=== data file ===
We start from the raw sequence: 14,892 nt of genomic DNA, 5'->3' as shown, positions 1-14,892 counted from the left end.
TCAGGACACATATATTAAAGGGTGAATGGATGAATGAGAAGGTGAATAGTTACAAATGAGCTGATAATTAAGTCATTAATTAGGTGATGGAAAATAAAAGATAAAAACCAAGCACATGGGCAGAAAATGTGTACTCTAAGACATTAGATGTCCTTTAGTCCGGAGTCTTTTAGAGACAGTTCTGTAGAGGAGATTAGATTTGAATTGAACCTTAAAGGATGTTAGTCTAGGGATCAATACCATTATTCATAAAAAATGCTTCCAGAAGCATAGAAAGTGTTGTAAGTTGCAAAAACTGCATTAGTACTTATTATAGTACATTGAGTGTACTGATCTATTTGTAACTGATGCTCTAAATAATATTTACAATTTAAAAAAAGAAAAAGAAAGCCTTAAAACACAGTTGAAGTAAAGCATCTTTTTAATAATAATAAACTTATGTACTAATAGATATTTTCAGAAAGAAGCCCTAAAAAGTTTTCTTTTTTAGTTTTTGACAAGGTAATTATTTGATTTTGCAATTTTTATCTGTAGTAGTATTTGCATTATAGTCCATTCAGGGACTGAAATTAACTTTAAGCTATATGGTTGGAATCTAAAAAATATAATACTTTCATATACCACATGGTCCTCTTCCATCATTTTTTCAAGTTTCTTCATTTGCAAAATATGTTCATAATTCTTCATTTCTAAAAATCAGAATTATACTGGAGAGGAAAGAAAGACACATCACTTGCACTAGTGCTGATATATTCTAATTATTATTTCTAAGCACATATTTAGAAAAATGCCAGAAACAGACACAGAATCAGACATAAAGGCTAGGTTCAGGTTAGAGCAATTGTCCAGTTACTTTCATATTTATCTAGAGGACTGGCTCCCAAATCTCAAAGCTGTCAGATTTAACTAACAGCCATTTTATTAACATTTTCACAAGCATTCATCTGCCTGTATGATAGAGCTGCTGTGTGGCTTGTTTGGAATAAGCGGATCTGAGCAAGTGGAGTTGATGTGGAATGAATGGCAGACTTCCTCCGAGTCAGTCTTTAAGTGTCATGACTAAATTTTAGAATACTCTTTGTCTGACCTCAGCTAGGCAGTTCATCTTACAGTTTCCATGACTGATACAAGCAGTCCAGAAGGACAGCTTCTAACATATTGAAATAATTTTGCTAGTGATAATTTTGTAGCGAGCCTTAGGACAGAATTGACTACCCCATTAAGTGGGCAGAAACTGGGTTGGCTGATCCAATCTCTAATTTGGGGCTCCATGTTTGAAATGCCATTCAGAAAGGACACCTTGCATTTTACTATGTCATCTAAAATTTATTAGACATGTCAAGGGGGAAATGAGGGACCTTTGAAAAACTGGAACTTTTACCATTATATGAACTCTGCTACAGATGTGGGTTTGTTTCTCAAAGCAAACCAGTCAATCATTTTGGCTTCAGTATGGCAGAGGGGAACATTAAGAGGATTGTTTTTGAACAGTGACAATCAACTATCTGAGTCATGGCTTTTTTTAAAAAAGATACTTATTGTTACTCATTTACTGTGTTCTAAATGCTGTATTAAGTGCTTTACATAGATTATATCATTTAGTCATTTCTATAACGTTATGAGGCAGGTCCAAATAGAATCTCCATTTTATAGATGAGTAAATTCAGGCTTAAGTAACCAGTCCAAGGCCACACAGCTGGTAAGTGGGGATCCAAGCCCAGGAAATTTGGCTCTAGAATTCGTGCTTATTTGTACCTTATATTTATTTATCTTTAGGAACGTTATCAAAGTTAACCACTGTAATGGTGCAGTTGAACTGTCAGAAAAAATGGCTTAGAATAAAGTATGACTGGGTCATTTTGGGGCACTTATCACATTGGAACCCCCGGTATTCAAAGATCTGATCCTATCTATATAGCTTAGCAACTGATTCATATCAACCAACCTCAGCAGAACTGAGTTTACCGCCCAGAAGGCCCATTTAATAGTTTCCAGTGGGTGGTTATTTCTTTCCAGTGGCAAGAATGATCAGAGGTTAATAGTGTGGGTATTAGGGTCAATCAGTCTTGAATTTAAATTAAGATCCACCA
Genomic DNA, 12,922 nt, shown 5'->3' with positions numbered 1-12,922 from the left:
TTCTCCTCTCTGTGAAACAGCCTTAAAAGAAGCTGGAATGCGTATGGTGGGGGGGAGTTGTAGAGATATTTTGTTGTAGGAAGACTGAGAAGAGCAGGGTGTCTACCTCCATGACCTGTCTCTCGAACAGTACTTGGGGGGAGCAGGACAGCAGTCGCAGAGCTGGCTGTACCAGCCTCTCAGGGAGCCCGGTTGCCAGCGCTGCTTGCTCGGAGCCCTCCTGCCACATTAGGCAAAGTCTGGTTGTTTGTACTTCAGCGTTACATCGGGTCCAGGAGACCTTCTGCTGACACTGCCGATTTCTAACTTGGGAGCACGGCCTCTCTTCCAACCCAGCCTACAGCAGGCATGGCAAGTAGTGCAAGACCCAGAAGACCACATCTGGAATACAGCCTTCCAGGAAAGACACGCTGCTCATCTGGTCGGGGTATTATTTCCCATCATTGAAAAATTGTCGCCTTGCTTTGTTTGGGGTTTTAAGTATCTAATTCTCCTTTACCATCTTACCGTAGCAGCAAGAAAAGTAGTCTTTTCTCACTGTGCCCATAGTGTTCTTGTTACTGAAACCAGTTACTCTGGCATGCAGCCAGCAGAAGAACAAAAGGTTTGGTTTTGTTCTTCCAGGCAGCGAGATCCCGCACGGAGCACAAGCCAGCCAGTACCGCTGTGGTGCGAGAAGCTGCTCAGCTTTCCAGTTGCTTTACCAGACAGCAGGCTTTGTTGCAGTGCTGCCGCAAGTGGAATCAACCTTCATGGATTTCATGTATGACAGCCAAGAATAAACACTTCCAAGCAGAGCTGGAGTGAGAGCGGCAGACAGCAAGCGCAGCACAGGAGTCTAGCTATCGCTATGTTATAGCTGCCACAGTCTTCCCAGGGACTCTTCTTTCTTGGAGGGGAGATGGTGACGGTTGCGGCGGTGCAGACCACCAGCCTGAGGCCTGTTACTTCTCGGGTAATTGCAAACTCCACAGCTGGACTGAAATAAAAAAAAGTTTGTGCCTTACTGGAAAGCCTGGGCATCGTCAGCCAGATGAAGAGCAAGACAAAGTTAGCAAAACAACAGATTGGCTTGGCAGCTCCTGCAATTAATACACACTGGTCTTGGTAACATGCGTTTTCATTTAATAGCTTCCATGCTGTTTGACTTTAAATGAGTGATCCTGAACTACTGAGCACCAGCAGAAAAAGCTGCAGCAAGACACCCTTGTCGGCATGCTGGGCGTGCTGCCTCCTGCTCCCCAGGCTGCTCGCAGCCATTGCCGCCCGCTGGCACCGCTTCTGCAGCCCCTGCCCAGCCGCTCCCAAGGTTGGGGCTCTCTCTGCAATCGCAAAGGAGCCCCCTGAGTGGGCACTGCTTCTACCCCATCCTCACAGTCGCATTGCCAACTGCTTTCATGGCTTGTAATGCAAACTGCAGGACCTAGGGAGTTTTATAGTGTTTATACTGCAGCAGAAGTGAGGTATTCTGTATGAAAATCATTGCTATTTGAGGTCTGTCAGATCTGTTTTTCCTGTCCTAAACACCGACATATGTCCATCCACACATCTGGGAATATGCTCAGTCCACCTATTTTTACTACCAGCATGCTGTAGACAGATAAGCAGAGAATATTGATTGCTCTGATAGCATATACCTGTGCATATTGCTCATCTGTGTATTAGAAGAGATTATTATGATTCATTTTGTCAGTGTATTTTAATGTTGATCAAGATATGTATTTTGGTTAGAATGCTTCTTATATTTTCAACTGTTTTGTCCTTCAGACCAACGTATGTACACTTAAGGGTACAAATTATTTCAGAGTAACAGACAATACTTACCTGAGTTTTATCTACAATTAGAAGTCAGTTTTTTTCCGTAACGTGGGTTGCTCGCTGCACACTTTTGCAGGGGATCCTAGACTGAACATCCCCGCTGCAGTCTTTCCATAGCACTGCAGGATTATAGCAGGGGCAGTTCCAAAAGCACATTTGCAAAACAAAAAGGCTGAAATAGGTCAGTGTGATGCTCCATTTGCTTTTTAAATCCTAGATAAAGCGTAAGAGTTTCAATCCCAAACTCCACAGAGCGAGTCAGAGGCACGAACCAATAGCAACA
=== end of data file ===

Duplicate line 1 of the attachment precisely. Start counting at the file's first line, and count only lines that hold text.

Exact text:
We start from the raw sequence: 14,892 nt of genomic DNA, 5'->3' as shown, positions 1-14,892 counted from the left end.